In this embodiment of the invention, the crude oils are blended prior to introduction into the refinery in a controlled ratio such that the fouling tendency of the crude oil blend is maintained below a predetermined level. In practice, the fouling tendency of each crude oil will be determined by one of the methods described above and a characteristic curve based upon different ratios of the crude will be prepared based on the fouling tendency of the various ratios of the blends. The curve will indicate approximately the optimum ratio. This application of the invention is best described with reference to specific examples.

EXAMPLE 1

It was desired to blend a low fouling crude oil with a high fouling crude oil in the proper proportions to produce a low fouling blend. The crude oils had the following compositions and fouling characteristics as determined by the HPLC Method and the TFT Methods described above.

TABLE I ______________________________________ Crude A Crude B ______________________________________ Total Aromatics (wt %) 41.0 14.0 C.sub.7 Asphaltene (wt %) 0.87 1.3 Aromatic/Asphaltene Ratio* 48.0 11.0 TFT-Fouling (.DELTA.T, .degree.F.)** 11.0 56.0 Fouling Tendency Low High ______________________________________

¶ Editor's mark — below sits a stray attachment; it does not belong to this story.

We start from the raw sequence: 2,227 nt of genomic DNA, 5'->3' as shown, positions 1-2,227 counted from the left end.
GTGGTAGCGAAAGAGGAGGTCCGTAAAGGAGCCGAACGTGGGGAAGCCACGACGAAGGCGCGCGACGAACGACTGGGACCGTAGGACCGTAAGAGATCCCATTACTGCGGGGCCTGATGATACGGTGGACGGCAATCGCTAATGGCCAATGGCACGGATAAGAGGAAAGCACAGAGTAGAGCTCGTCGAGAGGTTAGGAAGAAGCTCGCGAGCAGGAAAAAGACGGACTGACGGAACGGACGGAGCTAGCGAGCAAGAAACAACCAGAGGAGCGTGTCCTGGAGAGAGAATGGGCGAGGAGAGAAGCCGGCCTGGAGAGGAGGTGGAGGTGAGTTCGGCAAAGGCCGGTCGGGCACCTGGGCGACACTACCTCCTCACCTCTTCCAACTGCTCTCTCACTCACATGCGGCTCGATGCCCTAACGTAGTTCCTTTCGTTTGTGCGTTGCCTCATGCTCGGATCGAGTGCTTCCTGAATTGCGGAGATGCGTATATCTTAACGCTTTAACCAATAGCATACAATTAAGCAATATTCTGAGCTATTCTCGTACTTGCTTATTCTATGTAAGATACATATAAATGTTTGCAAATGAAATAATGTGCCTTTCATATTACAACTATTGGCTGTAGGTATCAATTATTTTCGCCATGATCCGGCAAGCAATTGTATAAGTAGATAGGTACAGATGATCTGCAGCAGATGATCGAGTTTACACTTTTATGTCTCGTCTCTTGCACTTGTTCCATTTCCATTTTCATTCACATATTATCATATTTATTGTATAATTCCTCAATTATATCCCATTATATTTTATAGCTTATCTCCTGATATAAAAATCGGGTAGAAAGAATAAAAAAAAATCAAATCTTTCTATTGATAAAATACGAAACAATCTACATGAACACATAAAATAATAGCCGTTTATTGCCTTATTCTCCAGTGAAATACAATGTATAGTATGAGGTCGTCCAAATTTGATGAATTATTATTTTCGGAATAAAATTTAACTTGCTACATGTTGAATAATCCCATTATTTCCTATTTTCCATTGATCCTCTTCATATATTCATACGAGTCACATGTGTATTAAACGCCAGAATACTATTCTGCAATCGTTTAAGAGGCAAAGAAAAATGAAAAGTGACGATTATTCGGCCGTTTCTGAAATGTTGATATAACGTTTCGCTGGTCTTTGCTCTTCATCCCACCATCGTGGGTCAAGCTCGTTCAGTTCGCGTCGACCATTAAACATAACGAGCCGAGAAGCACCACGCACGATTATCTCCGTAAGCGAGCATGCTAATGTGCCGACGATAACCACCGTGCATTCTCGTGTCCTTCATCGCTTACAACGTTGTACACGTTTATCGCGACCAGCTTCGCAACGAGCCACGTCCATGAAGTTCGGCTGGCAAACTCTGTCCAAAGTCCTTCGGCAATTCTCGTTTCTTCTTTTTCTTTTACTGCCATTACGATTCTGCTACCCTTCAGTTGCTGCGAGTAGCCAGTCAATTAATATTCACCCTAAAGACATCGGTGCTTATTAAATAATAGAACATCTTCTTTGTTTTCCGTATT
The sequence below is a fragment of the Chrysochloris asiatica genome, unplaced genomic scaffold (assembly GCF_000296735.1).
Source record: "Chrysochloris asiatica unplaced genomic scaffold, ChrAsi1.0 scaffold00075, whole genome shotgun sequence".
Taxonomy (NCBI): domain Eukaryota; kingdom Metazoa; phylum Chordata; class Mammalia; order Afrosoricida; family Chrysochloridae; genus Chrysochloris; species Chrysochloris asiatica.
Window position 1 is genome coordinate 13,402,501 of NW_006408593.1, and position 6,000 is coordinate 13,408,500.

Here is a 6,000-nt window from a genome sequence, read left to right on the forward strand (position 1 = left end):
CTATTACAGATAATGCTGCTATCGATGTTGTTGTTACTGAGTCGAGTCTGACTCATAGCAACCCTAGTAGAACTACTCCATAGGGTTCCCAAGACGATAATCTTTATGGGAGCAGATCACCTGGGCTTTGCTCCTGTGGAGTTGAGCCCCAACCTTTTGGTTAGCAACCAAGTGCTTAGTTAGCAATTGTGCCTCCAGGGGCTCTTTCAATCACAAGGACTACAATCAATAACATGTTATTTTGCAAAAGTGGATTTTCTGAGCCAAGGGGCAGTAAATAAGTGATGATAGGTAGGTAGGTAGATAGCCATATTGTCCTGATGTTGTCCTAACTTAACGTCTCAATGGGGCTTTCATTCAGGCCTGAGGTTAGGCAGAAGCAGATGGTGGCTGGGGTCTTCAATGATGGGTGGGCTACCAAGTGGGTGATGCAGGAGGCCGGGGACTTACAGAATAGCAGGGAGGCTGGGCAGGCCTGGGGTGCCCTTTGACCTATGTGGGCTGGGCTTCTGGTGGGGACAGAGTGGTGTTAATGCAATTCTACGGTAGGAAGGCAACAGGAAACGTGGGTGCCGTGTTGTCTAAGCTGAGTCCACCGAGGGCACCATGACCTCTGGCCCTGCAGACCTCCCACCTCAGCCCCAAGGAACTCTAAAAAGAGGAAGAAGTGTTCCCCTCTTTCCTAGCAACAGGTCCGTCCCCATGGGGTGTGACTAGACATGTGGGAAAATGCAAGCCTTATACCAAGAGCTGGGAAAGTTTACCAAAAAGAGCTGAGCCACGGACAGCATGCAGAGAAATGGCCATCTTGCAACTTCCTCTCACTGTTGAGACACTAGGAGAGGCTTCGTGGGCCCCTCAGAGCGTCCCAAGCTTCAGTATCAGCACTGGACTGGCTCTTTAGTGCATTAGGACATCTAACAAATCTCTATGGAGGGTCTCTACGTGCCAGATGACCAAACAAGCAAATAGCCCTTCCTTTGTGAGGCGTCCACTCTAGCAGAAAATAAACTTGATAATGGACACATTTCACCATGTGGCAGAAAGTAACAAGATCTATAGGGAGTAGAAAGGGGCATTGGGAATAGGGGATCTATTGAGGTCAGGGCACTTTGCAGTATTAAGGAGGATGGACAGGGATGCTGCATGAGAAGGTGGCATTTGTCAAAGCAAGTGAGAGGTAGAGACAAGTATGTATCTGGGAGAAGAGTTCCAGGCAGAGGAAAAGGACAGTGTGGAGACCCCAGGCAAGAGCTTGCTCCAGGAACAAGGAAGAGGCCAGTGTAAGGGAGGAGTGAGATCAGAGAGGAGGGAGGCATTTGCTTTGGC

Crude A and Crude B were then blended volumetrically at the ratios indicated in Table II and the blends were analyzed for total aromatics, asphaltenes, and TFT fouling.

TABLE II ______________________________________ Crude Blend Composition (Vol %) ______________________________________ Crude A 75 50 25 Crude B 25 50 75 Total Aromatics (wt %) 30.3 26.6 19.2 C.sub.7 Asphaltene (wt %) 0.98 1.15 1.13 Aromatic/Asphaltene 30.9 23.1 17.0 Ratio* TFT-Fouling** 20 16 30 Fouling Tendency Low Low Medium ______________________________________ *Determined by HPLC method. **700.degree. F. heater temperature for 4 hours.

FIG. 1 is a graphical illustration of the Tables I and II data indicating the fouling tendency based on the Aromatic/Asphaltene ratio of crudes A and B and blends thereof. From the curve of FIG. 1 it can be seen that the blend for low fouling in accordance with the fouling index range for low fouling crude can comprise from approx. 60 to 100 Vol. % of Crude A and from 0 to 40 Vol. % of Crude B.

EXAMPLE II

Additional experiments were conducted using a testing apparatus (described in U.S. Application Ser. No. 910,910 and referred to as AFC.sup.TM Fouling Analyzer by Exxon Chemical Co.) based on Thin Layer Chromatography